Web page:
History of Shipbuilding
Shipbuilding is one of mankind's oldest and most significant technologies. The ancestors of the aborigines could only have reached Australia, as they did 50,000 years ago, by making an voyage of over eighty kilometres in the open sea, which indicates not only that they could build seagoing craft, but that their techniques were sufficiently well-established and reliable to give them the confidence to undertake such a momentous journey.
On the Thames vessels must have been built from the very earliest days of human settlement, but the craft of shipwright does not enter the picture until much later.
It must be supposed that there were shipyards in and very near what is now the City of London, but it seems they moved out of the immediate area and down river in the 11th and 12th centuries. There are various reasons for this, but the most likely seem to be that they constituted a major fire hazard in a city of timber and thatch (compare how for this reason Venice made the glass makers move to the neighbouring island of Burano), and that it is much more profitable to carry merchandise across a river frontage than it is to build ships on the same land.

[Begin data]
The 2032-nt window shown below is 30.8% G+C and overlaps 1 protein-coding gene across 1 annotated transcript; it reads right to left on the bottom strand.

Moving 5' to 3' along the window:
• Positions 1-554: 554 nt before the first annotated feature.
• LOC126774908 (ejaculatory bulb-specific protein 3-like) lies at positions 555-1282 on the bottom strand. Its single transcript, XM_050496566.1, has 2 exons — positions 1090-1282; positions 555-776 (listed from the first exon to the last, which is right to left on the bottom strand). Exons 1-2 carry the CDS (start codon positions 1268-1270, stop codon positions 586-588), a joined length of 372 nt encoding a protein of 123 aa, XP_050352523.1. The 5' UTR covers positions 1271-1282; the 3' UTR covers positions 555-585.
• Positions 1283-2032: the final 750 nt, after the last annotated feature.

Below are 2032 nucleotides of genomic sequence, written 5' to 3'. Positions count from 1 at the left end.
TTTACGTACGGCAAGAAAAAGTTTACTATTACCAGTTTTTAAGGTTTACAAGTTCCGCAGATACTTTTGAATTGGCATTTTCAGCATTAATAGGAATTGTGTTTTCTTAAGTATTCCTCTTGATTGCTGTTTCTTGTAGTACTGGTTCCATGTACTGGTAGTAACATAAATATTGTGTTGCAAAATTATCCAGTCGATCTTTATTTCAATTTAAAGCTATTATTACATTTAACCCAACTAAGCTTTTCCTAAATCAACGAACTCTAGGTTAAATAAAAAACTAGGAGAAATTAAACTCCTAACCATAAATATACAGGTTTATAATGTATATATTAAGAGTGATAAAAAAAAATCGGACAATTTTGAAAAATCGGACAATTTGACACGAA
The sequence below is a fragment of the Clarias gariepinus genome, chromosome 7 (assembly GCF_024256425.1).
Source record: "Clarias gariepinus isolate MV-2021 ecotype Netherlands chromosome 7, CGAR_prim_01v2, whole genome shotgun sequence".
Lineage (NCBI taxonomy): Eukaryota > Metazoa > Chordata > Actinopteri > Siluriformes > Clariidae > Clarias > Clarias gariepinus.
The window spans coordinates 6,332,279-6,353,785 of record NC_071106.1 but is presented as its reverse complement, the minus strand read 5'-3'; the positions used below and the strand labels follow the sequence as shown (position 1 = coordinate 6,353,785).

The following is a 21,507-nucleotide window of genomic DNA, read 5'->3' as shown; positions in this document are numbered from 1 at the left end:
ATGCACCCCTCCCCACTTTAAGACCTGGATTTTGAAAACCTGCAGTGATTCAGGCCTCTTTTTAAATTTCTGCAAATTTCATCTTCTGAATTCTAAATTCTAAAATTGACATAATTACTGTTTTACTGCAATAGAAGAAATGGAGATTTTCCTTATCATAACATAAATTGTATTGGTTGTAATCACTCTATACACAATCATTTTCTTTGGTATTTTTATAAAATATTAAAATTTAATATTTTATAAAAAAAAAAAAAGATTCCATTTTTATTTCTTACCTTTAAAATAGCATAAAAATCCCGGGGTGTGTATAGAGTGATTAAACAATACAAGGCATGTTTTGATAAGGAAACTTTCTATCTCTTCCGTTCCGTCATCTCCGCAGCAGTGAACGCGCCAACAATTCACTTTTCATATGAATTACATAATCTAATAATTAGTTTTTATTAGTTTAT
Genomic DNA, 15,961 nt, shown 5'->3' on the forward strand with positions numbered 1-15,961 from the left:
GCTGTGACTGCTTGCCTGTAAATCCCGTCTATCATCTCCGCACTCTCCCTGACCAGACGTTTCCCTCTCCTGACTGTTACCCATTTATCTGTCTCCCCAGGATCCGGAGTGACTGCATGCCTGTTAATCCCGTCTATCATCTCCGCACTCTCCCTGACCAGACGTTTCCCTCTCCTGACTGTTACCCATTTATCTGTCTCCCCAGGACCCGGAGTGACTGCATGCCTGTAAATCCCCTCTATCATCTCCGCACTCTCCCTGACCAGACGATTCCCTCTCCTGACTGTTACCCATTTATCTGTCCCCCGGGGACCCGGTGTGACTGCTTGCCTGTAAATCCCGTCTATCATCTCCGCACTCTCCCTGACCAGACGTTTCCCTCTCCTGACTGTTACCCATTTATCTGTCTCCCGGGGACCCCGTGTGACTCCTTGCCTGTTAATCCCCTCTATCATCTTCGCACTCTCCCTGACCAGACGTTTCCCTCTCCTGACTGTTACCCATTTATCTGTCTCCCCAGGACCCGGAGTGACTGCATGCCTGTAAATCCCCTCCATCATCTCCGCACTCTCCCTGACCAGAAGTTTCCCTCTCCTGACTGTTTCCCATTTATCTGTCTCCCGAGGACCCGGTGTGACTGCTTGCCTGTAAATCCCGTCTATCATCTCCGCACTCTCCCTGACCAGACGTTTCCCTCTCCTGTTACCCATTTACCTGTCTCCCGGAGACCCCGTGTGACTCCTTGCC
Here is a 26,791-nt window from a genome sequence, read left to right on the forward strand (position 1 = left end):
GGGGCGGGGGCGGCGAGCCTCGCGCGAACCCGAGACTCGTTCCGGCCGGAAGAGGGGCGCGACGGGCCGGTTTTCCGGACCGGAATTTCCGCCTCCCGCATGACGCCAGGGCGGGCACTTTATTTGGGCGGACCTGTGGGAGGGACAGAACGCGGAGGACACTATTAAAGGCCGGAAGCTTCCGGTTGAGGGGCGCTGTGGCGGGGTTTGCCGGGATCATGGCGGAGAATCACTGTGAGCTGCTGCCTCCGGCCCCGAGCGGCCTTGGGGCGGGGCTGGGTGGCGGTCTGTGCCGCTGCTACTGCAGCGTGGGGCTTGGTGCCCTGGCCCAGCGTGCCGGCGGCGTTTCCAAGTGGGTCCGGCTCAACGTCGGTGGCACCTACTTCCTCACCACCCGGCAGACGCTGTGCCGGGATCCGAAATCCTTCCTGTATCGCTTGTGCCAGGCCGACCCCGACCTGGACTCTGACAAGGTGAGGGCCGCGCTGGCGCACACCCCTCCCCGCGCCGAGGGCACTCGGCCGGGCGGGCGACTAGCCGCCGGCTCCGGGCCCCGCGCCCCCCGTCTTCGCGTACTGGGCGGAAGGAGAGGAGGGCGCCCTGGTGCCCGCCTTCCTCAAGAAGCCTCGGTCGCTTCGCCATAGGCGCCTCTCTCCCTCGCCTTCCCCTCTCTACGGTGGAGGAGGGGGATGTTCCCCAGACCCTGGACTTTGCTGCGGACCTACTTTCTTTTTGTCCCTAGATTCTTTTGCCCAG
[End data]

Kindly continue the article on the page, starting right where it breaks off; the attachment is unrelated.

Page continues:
The earliest date the word shipwright appears in writing is 1297, but there are few records of the Thames shipbuilding industry before the 16th century, prosperous though it must have been.
Between 1512 and 1915 it reached its apogee, becoming the greatest shipbuilding area in the world. Its largest ship, at 27,000 tons displacement, was Brunel's GREAT EASTERN, launched in 1858. In those four centuries, some 5,000 ships were launched into the Thames from the Royal Dockyards at Deptford and Woolwich, and from the many private shipyards along its banks.